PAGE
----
WVU Center for Astrophysics

Research at the WVU Center for Astrophysics

Pulsar Astrophysics We carry out a variety of searches for new pulsars using large radio telescopes around the globe with the goal of understanding the neutron star population in our Galaxy, the study of exotic binary systems, and finding highly precise millisecond pulsars for gravitational wave detection.

Transient radio sources Pulsar surveys are currently the only probes of the transient radio sky on extremely short (< few second) timescales. During our searches for periodic signals, we also scour the data for impulsive burst-like events. This has so far resulted in the discovery of a new class of neutron stars and a powerful burst of radio waves from an extragalactic source.

Gravitational physics Through pulsar timing we can probe many areas of fundamental physics. Our studies of the double pulsar system have so far provided the most stringent constraints on Einstein’s theory of general relativity in the strong-field regime and demonstrate the existence of graviational waves – ripples in space time caused by the acceleration of massive objects. One of the holy grails of physics is the direct detection of gravitational radiation. We are part of an international collaboration to use millisecond pulsars as detectors for the background of low-frequency gravitational waves expected from various cosmological sources.

Searching for the gaseous remnants of galaxy formation Galaxies form by the accretion of small clouds of gas, stars and dark matter, slowly building up a larger galaxy. While this process began early in the history of the Universe, there are potentially still clouds of gas around galaxies today. The high velocity clouds (HVCs) around the Milky Way are clouds of gas around the Milky Way with unknown distances and, hence, unknown origins that may be linked to galaxy formation. Alternatively, they may instead originate from star forming regions in the Milky Way or via interactions with neighboring galaxies, or from a combination of processes. We have been using radio telescopes around the world to study the HVCs around the Milky Way and around other galaxies in order to constrain their potential origins.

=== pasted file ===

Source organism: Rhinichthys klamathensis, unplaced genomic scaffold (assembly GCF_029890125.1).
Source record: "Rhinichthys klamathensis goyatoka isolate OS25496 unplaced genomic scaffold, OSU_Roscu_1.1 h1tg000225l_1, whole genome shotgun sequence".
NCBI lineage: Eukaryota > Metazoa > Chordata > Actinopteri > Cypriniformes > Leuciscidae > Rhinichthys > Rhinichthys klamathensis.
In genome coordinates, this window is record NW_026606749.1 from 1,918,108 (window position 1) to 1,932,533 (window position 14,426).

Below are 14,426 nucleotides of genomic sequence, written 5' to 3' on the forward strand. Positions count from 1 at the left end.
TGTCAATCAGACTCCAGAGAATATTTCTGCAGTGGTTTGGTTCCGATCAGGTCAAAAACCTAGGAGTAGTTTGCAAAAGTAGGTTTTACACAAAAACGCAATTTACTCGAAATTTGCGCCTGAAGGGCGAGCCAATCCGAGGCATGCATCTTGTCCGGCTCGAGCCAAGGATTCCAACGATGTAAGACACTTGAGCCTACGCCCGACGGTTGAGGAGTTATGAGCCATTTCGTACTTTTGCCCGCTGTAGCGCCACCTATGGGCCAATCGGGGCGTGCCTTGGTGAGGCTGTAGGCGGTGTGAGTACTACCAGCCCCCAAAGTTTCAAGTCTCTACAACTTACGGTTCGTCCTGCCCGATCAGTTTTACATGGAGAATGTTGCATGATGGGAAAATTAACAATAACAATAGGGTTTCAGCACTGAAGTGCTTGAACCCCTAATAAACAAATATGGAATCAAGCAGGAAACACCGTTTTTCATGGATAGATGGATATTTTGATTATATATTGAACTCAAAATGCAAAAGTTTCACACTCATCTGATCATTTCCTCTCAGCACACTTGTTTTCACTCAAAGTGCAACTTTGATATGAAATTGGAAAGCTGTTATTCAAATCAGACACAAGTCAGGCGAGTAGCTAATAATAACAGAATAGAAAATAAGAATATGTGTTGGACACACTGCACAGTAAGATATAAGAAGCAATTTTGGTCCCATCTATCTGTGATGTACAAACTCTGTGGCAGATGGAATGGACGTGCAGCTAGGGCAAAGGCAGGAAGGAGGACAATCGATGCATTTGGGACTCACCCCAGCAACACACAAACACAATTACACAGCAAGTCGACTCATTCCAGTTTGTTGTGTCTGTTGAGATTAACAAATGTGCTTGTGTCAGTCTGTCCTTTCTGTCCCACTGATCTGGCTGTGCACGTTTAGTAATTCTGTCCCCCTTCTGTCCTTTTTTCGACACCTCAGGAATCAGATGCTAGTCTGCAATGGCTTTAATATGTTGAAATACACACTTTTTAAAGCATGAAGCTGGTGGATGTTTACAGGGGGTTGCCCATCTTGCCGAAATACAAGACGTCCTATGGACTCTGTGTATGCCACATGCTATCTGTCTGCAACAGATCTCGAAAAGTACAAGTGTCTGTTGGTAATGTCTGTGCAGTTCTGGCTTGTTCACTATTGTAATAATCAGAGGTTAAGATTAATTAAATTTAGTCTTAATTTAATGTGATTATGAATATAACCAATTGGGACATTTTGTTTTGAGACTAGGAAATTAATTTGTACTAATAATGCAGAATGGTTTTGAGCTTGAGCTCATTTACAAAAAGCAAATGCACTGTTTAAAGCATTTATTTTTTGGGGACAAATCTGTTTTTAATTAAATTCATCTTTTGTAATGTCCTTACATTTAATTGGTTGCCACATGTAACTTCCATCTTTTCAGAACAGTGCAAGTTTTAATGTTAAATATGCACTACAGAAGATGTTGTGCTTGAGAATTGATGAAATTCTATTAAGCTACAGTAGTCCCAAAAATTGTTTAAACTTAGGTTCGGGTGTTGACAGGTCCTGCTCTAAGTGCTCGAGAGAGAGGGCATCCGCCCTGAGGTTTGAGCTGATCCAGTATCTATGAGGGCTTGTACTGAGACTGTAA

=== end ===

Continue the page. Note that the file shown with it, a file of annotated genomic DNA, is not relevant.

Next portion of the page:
The evolution of star-forming galaxies Over the past eight billion years, the star formation rate of the universe has plummeted by a factor of ten, while the galaxy population has evolved from primarily blue, star-forming galaxies into quiescent red galaxies. Astronomers do not yet understand why these transformations have occurred. A possible key to understanding these changes are the luminous, compact, blue galaxies (LCBGs) that represent the high mass end of blue, star-forming galaxies. They were common eight billion years ago, but are extremely rare today. We are part of an international collaboration that has been conducting a multi-wavelength study of LCBGs in the nearby and distant universe in order to constrain their current nature and their evolutionary fate. Our study will help to explain why the galaxy population changed from blue to red and why star formation has rapidly declined over the past eight billion years.

Radio astronomy technology The future of radio astronomy relies on new instrumentation to enable further advances in sensitivity. We are currently investigating possible designs for the Square Kilometer Array, and helping to design the next generation of digital spectrometers. We are also closely involved in the development of a focal plane array for the Green Bank Telescope.

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